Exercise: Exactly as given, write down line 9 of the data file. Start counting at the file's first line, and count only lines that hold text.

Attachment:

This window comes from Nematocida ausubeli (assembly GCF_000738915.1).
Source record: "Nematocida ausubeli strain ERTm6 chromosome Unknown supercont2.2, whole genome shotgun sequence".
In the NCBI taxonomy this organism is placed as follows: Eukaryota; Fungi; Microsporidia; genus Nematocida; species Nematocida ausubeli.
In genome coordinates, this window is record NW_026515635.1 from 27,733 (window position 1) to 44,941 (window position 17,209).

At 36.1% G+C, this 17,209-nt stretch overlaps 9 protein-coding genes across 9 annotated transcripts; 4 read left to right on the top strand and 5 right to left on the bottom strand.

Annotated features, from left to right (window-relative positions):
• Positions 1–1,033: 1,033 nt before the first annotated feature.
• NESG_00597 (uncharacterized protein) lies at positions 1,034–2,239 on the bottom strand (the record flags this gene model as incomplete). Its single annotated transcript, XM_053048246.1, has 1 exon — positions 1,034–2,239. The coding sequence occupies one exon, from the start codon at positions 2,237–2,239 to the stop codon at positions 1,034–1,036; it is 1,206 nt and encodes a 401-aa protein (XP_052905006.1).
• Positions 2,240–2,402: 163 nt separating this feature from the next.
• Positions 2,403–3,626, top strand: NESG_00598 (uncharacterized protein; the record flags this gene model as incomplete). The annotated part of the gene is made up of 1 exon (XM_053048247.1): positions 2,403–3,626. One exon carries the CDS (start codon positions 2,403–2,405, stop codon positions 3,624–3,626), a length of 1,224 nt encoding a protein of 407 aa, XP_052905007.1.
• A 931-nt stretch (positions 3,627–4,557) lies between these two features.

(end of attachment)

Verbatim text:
• Positions 2,240–2,402: 163 nt separating this feature from the next.